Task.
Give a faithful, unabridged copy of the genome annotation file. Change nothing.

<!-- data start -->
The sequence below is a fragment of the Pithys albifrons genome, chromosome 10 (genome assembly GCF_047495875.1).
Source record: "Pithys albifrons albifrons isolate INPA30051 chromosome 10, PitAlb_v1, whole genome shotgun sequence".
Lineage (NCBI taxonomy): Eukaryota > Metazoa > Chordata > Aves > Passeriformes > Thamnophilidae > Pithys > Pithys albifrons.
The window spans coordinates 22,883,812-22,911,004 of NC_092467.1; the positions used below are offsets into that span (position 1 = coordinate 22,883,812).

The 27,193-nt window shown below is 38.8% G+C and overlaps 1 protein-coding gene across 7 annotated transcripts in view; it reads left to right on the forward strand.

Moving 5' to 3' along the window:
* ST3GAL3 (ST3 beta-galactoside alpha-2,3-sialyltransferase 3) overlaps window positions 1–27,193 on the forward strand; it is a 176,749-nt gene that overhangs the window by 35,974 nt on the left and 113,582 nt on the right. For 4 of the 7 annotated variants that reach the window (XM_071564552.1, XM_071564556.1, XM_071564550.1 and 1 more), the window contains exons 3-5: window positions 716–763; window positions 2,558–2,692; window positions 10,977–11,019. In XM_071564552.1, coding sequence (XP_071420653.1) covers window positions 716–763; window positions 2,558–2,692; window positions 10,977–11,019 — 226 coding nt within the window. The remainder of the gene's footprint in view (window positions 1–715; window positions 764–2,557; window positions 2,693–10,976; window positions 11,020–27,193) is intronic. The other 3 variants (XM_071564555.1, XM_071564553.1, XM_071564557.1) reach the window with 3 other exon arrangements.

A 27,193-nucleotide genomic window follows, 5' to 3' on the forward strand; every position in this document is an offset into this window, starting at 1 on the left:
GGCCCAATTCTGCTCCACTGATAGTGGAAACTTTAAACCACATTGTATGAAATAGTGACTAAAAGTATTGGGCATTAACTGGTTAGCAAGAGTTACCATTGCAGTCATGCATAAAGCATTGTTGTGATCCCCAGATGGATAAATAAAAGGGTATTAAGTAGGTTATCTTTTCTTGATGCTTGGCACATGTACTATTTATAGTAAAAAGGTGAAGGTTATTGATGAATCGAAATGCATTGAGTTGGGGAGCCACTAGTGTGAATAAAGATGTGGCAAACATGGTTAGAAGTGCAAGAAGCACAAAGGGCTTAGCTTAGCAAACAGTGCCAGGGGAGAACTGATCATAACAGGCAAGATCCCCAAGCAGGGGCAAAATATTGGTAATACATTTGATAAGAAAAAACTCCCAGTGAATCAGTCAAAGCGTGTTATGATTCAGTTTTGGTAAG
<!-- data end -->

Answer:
The sequence below is a fragment of the Pithys albifrons genome, chromosome 10 (genome assembly GCF_047495875.1).
Source record: "Pithys albifrons albifrons isolate INPA30051 chromosome 10, PitAlb_v1, whole genome shotgun sequence".
Lineage (NCBI taxonomy): Eukaryota > Metazoa > Chordata > Aves > Passeriformes > Thamnophilidae > Pithys > Pithys albifrons.
The window spans coordinates 22,883,812-22,911,004 of NC_092467.1; the positions used below are offsets into that span (position 1 = coordinate 22,883,812).

The 27,193-nt window shown below is 38.8% G+C and overlaps 1 protein-coding gene across 7 annotated transcripts in view; it reads left to right on the forward strand.

Moving 5' to 3' along the window:
* ST3GAL3 (ST3 beta-galactoside alpha-2,3-sialyltransferase 3) overlaps window positions 1–27,193 on the forward strand; it is a 176,749-nt gene that overhangs the window by 35,974 nt on the left and 113,582 nt on the right. For 4 of the 7 annotated variants that reach the window (XM_071564552.1, XM_071564556.1, XM_071564550.1 and 1 more), the window contains exons 3-5: window positions 716–763; window positions 2,558–2,692; window positions 10,977–11,019. In XM_071564552.1, coding sequence (XP_071420653.1) covers window positions 716–763; window positions 2,558–2,692; window positions 10,977–11,019 — 226 coding nt within the window. The remainder of the gene's footprint in view (window positions 1–715; window positions 764–2,557; window positions 2,693–10,976; window positions 11,020–27,193) is intronic. The other 3 variants (XM_071564555.1, XM_071564553.1, XM_071564557.1) reach the window with 3 other exon arrangements.

A 27,193-nucleotide genomic window follows, 5' to 3' on the forward strand; every position in this document is an offset into this window, starting at 1 on the left:
GGCCCAATTCTGCTCCACTGATAGTGGAAACTTTAAACCACATTGTATGAAATAGTGACTAAAAGTATTGGGCATTAACTGGTTAGCAAGAGTTACCATTGCAGTCATGCATAAAGCATTGTTGTGATCCCCAGATGGATAAATAAAAGGGTATTAAGTAGGTTATCTTTTCTTGATGCTTGGCACATGTACTATTTATAGTAAAAAGGTGAAGGTTATTGATGAATCGAAATGCATTGAGTTGGGGAGCCACTAGTGTGAATAAAGATGTGGCAAACATGGTTAGAAGTGCAAGAAGCACAAAGGGCTTAGCTTAGCAAACAGTGCCAGGGGAGAACTGATCATAACAGGCAAGATCCCCAAGCAGGGGCAAAATATTGGTAATACATTTGATAAGAAAAAACTCCCAGTGAATCAGTCAAAGCGTGTTATGATTCAGTTTTGGTAAG